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Agile Coach in Toronto, Canada (; founder of Toronto PhotoWalks (; Formula One (F1) and rugby fan

Teams collaborate to create high-quality products, and in order to collaborate they need many discussions… but how much discussion is too much?

If you want to grow, whether as a team or individually, you need a healthy environment that allows you to thrive. There are so many things that could contribute to a healthy environment, so I am going to pick just a few as examples. (I’ll skip development environments other than to say I use vi when I write code or websites.)

The most tangible components include your desk, or wherever you work most days. I was lucky enough to have my study set up well before we had to work from home due to COVID. An adjustable sit-stand desk and…

When we talk about “forecasting using yesterday’s weather”, we mean that the most reliable prediction comes from using recent data, i.e. if you want to know how much a team can complete next sprint, look at how much they completed in the past few sprints.

The recent weather in Toronto reminded me of a discussion I had with a Product Owner: “how can we use yesterday’s weather when what happened was unexpected and unlikely to happen again?” In the past week, the temperature here peaked at 31°C and three days later we had hail and snow. …

Most of Canada has May 24th off work — Quebec calls it “National Patriotes Day” but everyone else knows it as Victoria Day. But what do you do if it falls during your sprint? I’ve heard some teams move the sprint end date to compensate, so their sprint is still the same number of working days. (I’ll use 2-week sprints for simplicity but YMMV — I’ve worked with teams using 1-week, 3-week or 4-week sprints, but I’ve never seen a non-integer week duration; have you?)

I can understand the thinking behind moving the sprint end date because that gives them…

Onstage with Marillion after everyone sung Happy Birthday to me!
Onstage with Marillion after everyone sung Happy Birthday to me!

I’ve been accused of seeing examples of agile everywhere, which I think is probably true, but I was just watching a video by my favourite band about their progress on the latest album and I couldn’t help but see agile parallels. In this video they talk about how they have been jamming together, which to me feels like small experiments — they try something new and get feedback on whether it’s worth pursuing or putting aside.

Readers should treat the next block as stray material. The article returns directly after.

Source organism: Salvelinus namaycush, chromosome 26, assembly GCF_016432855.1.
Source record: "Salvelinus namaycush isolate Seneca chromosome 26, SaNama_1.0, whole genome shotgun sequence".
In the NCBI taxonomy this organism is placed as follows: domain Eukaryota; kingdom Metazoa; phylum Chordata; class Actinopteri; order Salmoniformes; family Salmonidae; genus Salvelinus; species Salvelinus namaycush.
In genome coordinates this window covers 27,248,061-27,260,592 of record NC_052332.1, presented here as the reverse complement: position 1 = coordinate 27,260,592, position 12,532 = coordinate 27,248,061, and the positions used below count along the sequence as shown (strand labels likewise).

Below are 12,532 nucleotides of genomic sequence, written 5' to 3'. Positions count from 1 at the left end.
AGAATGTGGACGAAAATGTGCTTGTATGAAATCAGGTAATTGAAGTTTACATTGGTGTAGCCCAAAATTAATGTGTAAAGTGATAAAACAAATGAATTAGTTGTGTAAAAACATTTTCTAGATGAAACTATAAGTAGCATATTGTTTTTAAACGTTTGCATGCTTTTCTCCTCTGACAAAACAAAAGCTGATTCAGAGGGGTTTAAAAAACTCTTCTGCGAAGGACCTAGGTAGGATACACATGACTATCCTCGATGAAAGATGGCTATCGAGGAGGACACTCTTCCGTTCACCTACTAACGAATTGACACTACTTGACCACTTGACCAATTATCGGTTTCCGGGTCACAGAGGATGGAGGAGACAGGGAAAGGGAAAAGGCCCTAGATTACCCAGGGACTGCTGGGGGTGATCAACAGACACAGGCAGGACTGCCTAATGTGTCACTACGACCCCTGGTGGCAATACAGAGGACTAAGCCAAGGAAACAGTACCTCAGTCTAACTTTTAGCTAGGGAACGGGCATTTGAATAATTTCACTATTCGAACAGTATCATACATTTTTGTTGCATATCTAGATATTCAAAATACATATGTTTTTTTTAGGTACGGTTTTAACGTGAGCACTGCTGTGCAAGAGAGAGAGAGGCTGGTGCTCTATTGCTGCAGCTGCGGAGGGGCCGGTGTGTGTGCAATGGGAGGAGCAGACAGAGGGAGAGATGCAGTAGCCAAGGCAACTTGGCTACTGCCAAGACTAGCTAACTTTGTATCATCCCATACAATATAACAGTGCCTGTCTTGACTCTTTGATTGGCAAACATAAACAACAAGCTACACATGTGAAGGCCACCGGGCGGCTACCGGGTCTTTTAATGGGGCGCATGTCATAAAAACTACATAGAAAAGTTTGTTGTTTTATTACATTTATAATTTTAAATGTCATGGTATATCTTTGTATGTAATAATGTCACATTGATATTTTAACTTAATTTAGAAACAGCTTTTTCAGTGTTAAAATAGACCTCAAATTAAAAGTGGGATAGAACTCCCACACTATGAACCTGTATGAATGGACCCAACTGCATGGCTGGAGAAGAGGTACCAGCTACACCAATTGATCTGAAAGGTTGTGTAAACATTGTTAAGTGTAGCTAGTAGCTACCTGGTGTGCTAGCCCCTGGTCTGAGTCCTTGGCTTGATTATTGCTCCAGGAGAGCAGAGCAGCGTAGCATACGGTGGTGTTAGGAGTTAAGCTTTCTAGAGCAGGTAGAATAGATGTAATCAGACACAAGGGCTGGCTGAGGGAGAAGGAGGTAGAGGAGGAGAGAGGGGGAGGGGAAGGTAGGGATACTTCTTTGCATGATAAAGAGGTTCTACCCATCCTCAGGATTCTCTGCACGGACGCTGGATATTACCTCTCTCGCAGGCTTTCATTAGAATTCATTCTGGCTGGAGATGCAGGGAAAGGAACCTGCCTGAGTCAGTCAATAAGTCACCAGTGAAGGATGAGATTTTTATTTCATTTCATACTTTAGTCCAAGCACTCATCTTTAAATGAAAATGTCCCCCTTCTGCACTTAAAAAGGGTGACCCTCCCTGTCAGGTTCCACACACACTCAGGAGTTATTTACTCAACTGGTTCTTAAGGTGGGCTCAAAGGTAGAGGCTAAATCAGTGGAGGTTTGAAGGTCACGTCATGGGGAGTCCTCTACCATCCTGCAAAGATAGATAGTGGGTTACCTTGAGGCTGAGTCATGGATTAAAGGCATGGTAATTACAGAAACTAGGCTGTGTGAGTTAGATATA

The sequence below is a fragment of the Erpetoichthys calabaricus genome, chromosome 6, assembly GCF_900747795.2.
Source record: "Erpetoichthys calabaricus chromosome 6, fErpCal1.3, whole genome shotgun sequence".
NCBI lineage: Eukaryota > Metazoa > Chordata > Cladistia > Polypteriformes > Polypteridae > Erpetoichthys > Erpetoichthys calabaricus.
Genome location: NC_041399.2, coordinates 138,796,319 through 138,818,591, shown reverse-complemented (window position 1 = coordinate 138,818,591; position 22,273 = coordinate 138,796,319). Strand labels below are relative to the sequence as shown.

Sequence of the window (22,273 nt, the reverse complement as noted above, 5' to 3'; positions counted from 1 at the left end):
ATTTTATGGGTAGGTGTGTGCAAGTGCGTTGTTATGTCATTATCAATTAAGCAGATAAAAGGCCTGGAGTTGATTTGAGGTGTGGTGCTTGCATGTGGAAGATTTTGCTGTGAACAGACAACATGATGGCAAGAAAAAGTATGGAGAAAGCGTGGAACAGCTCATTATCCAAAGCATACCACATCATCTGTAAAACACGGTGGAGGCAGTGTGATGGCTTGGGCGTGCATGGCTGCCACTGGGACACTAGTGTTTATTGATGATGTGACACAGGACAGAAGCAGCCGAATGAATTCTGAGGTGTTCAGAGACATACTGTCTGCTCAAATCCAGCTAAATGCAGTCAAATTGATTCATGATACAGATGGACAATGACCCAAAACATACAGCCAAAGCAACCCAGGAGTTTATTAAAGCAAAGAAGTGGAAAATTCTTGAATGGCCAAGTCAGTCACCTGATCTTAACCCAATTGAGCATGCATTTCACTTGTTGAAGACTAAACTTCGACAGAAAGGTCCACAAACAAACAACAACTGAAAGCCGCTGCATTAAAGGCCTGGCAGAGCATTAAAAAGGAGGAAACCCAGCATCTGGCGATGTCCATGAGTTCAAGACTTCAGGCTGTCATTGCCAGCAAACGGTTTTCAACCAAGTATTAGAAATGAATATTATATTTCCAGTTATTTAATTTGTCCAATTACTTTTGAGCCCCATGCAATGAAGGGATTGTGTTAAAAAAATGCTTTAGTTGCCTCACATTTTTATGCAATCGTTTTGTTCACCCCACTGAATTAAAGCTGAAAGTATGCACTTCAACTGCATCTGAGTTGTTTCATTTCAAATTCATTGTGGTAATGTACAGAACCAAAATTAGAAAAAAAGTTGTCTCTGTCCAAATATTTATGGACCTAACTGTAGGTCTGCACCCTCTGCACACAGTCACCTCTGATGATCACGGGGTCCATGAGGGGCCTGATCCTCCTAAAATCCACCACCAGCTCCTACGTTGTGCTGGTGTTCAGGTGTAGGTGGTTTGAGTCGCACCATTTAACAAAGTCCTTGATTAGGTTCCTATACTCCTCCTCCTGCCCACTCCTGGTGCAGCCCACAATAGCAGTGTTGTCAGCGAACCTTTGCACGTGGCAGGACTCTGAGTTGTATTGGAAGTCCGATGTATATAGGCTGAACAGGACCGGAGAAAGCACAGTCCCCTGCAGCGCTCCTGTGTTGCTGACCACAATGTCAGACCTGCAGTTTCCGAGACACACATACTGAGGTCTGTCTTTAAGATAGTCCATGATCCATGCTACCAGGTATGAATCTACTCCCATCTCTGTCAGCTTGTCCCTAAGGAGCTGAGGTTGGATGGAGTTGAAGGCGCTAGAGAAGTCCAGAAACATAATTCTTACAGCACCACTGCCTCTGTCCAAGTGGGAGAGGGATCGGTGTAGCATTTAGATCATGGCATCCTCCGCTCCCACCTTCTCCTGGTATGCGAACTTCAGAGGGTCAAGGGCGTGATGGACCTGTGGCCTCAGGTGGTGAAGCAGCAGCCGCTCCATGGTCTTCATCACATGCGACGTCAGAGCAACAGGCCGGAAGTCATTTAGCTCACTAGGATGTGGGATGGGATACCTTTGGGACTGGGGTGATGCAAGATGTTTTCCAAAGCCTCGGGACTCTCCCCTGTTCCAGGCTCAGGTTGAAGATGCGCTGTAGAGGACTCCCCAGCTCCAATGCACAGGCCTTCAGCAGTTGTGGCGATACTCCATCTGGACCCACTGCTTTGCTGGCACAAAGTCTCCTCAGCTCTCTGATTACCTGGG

I’m starting with an assumption: that we believe there is always the need for improvement (in what you produce and/or how you make it). If your product/team/system is perfect then you can stop reading now and go feed your unicorns instead. 😉

The next group I’ll invite to stop reading are those who believe it’s everyone else who needs to change but not themselves. I have worked for organisations where senior/middle managers want the coaches to “fix” the teams. …

One of the agile principles is that the team have a supportive environment; Modern Agile explicitly says “Make safety a prerequisite”. It’s essential that the team can say “no” when asked to take on extra work, for example, otherwise saying “yes” has no meaning. We expect the team to commit to a sprint plan but if they cannot decide that a story is not ready (e.g. too many unknowns) or that taking “just one more story” will mean they cannot deliver them all, then any apparent commitment is just lip service.

Firstly I have to mention the inspiration for this post is a recent(ish) episode of The Agile Pubcast where Geoff Watts and Paul Goddard (both in the UK) were joined by Chris Williams from Canada, so this one matched many of my interests 🙂

Your product backlog is probably too long. A quick way to tell is to look at the items at the bottom of your backlog and consider two questions: do you know their origin (who requested them and why), and assuming the team works through the backlog and eventually completes those items will they still be valuable? There’s a good chance that the answer to at least one of those questions is no, and that’s an indication that your backlog needs attention.

I keep seeing similarly titled “articles” in my recommended reading feeds, so I thought it’s time for me to write my own list of “Must-Have macOS Apps” post 🙂

Having just set up a new MacBook Pro, I can tell you exactly which handful of apps I felt were essential:

  1. Dropbox
    We have corporate-approved tools (Confluence, Google Drive) for file storage, but I have all sorts of handy bits and bobs* in Dropbox so it’s the first thing I install after I’ve checked macOS is up to date.
    *My definition of handy bits and bobs includes Bash scripts I’ve written…

Paul Henman

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